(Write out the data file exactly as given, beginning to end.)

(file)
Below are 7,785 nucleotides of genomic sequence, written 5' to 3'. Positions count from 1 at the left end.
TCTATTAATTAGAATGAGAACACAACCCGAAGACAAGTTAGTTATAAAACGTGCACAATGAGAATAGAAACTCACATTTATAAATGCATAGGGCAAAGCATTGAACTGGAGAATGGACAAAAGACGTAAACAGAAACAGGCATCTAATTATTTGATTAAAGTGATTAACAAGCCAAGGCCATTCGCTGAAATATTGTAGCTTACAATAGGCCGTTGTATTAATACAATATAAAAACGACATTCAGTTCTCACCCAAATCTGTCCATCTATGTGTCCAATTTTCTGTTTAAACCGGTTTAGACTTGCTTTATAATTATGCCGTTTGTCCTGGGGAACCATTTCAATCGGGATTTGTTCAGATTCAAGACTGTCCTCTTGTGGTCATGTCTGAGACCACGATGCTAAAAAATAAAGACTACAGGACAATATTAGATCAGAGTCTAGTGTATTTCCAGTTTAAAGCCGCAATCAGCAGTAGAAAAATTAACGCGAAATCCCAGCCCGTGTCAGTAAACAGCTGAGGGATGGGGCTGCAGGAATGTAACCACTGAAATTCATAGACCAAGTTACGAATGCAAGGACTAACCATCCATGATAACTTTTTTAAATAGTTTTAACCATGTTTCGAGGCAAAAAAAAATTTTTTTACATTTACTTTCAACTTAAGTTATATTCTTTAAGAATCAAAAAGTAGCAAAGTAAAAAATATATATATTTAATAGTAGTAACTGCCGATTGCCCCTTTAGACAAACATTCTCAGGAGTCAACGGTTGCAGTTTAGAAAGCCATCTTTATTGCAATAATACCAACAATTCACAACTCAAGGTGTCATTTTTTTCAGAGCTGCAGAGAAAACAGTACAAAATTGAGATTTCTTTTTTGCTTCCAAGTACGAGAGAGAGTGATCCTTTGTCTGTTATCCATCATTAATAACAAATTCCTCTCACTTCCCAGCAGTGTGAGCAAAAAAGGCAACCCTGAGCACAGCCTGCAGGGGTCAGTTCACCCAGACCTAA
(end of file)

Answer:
Below are 7,785 nucleotides of genomic sequence, written 5' to 3'. Positions count from 1 at the left end.
TCTATTAATTAGAATGAGAACACAACCCGAAGACAAGTTAGTTATAAAACGTGCACAATGAGAATAGAAACTCACATTTATAAATGCATAGGGCAAAGCATTGAACTGGAGAATGGACAAAAGACGTAAACAGAAACAGGCATCTAATTATTTGATTAAAGTGATTAACAAGCCAAGGCCATTCGCTGAAATATTGTAGCTTACAATAGGCCGTTGTATTAATACAATATAAAAACGACATTCAGTTCTCACCCAAATCTGTCCATCTATGTGTCCAATTTTCTGTTTAAACCGGTTTAGACTTGCTTTATAATTATGCCGTTTGTCCTGGGGAACCATTTCAATCGGGATTTGTTCAGATTCAAGACTGTCCTCTTGTGGTCATGTCTGAGACCACGATGCTAAAAAATAAAGACTACAGGACAATATTAGATCAGAGTCTAGTGTATTTCCAGTTTAAAGCCGCAATCAGCAGTAGAAAAATTAACGCGAAATCCCAGCCCGTGTCAGTAAACAGCTGAGGGATGGGGCTGCAGGAATGTAACCACTGAAATTCATAGACCAAGTTACGAATGCAAGGACTAACCATCCATGATAACTTTTTTAAATAGTTTTAACCATGTTTCGAGGCAAAAAAAAATTTTTTTACATTTACTTTCAACTTAAGTTATATTCTTTAAGAATCAAAAAGTAGCAAAGTAAAAAATATATATATTTAATAGTAGTAACTGCCGATTGCCCCTTTAGACAAACATTCTCAGGAGTCAACGGTTGCAGTTTAGAAAGCCATCTTTATTGCAATAATACCAACAATTCACAACTCAAGGTGTCATTTTTTTCAGAGCTGCAGAGAAAACAGTACAAAATTGAGATTTCTTTTTTGCTTCCAAGTACGAGAGAGAGTGATCCTTTGTCTGTTATCCATCATTAATAACAAATTCCTCTCACTTCCCAGCAGTGTGAGCAAAAAAGGCAACCCTGAGCACAGCCTGCAGGGGTCAGTTCACCCAGACCTAA